Bridget didn't notice her mother had called that morning because she was in bed with Natalie, and then walking the dog with Natalie, stopping for coffee along the way. She brushed her teeth at the sink while Natalie showered, and lingered in the bathroom as it filled with steam, carrying on a conversation about Natalie's boss, taking in the clean soapy scent of her shampoo, pulling back the curtain for a kiss.
Bridget was dressed for the day in jeans, sneakers, a navy blue crew-neck sweater. The same uniform she'd been wearing since the second grade. Natalie wore black high-heeled boots that ended just below the knee, a fitted grey dress and a long black coat open over the top. Red lipstick, a gauzy silk scarf. Her red hair hung to her shoulders.
"Have a good day," they said at the door now.
"See you tonight."
After Natalie was gone, Bridget drank one more cup of coffee alone. Sunlight flooded the windows and the hardwood floors, giving the illusion that it wasn't bone cold outside. The apartment had been Natalie's first. She went with the place. Bridget saw her in the careful details. Framed abstract watercolors on the walls, purchased from a friend with a gallery in Williamsburg. Different ceramic bowls in the cupboards for pasta, yogurt, cereal. A larger bowl at the center of the kitchen table with nothing in it, strictly decorative.
Until she moved in three years ago, Bridget had lived like a bachelor. Her brothers joked that she had taken a vow of poverty. She didn't care much about things. She had nicer than expected mismatched furniture, passed along whenever her sister-in-law, Julia, redecorated. But her prized possessions were an old Trek bicycle, two milk crates full of records and every Celtics game of the 1986 season recorded on VHS.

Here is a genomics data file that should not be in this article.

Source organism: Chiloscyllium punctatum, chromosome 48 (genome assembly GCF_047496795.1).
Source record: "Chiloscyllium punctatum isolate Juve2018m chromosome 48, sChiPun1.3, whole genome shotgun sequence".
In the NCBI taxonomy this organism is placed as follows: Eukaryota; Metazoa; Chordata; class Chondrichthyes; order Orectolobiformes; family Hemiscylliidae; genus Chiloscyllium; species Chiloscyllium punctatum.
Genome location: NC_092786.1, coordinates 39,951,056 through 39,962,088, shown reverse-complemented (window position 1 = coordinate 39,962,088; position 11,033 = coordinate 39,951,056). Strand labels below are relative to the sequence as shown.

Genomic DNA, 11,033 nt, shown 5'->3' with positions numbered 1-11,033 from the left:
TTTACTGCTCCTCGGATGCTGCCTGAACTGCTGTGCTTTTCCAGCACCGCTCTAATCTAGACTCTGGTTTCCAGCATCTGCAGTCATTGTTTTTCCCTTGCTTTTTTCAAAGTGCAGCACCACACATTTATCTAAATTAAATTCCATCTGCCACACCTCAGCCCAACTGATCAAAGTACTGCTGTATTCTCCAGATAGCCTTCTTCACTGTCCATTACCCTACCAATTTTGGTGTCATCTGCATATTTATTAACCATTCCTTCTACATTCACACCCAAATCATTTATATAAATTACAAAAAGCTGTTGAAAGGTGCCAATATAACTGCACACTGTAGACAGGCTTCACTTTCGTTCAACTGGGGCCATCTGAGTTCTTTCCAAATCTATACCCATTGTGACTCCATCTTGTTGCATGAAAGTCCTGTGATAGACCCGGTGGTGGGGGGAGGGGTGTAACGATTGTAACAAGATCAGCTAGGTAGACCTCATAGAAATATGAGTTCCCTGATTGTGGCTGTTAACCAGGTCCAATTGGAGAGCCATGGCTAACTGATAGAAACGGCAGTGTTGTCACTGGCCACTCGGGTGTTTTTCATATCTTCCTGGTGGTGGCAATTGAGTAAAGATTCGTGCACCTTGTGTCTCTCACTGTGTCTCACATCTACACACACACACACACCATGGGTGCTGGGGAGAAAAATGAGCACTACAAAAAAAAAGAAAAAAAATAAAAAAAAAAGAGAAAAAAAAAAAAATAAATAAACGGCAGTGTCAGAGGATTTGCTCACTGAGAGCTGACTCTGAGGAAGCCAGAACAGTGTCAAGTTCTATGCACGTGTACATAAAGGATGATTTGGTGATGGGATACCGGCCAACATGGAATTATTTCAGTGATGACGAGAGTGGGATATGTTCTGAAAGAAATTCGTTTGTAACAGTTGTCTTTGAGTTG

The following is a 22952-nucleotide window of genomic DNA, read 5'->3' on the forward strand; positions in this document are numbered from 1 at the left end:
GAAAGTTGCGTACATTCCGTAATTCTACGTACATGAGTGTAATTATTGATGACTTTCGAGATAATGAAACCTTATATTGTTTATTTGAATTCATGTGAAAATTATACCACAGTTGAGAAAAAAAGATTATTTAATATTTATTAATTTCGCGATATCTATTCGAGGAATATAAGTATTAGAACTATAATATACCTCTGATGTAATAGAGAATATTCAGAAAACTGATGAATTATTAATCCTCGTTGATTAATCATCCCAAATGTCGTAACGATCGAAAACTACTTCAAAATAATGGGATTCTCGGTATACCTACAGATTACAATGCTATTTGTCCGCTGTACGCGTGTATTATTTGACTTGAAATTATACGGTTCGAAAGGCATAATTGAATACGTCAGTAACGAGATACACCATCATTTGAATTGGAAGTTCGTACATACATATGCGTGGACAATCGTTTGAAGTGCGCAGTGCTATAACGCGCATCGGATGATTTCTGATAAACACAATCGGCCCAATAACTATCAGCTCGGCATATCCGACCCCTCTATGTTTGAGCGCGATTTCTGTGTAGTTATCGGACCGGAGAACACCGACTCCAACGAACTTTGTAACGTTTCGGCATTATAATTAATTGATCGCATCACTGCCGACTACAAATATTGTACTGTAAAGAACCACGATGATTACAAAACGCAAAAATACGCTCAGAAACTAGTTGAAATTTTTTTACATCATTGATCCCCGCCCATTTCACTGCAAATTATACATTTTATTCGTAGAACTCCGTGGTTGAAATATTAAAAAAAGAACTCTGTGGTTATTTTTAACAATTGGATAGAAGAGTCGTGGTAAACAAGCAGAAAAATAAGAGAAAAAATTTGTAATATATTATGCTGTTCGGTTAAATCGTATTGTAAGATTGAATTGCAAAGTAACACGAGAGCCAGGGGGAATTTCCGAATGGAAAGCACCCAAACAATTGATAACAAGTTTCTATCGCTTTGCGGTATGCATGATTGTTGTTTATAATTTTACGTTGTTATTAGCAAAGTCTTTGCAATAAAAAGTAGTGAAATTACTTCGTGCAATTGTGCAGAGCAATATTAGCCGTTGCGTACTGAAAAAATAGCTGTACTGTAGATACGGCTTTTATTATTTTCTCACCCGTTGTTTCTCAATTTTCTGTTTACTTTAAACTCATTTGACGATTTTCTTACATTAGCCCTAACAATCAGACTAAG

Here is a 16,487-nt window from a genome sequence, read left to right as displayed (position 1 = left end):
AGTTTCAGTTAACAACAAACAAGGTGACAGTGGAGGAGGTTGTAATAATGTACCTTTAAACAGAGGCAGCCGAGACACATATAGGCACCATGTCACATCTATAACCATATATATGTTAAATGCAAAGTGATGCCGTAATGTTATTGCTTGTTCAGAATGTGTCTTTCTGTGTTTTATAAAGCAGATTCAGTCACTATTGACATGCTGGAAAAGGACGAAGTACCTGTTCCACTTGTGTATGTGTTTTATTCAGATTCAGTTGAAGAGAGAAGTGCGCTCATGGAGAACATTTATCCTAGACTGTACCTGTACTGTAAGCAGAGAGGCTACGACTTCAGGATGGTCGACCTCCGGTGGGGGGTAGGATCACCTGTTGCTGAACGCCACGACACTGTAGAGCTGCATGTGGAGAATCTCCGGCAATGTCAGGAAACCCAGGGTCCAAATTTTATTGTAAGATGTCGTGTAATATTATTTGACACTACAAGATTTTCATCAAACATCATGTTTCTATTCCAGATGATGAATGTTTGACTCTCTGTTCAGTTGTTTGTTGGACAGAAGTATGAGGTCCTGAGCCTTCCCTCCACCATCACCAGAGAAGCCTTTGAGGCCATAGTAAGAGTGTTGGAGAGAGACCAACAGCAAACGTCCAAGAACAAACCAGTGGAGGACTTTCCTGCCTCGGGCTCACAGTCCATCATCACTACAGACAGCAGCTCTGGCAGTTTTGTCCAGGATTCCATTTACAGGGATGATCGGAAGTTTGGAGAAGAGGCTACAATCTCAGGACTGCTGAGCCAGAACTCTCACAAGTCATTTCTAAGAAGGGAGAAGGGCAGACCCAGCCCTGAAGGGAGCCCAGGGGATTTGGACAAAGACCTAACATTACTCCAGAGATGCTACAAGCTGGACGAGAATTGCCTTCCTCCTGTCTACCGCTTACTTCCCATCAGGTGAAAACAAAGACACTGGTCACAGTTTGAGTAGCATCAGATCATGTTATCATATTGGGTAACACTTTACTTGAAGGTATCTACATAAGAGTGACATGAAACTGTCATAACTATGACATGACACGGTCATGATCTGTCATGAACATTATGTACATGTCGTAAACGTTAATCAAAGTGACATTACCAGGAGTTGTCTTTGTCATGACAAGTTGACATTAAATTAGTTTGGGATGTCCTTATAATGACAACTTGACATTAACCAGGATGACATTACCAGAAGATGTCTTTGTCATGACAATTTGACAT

Her life then had consisted of a date here or there, a short-lived love affair once in a while. Visits to her mother in Boston at the holidays. Work, mostly. At home, it was just Bridget and Rocco, an aging pit bull, together in a dim apartment. Content to be a couple of old grumps forever, until Natalie came along and let in the light.
She tried now to picture a high chair at the end of the table, a baby's toys strewn across the rug. A time when leisurely mornings like this one would be a thing of the past.
In advance of her thirty-fifth birthday, Natalie had announced that the gift she wanted most was not jewelry or tickets to a Broadway show, but a baby.
Bridget had never thought of herself as particularly maternal. She couldn't muster much enthusiasm for baby pictures, or for the fact that one more human being had learned to correctly identify the letter D. When she thought about motherhood, she thought of her own mother and her aunts, who, when she was young, liked to sit around on someone's front porch on summer nights, playing cards, smoking, and drinking Canadian Club. They had always seemed a bit bored, dissatisfied by their own children, yet later, all they spoke about was the desire for grandkids. They had sacrificed everything. The least their daughters could do to pay them back was to suffer in a similar fashion.
Bridget still wasn't entirely convinced. But she believed that Natalie deserved to be a mother, if that's what she wanted. And, to her surprise, at forty-four, she found that the idea of having a baby with Natalie excited her at least as much as it terrified her.
A year had passed since Natalie first raised the issue. It sometimes felt like since then, they had spoken of nothing else.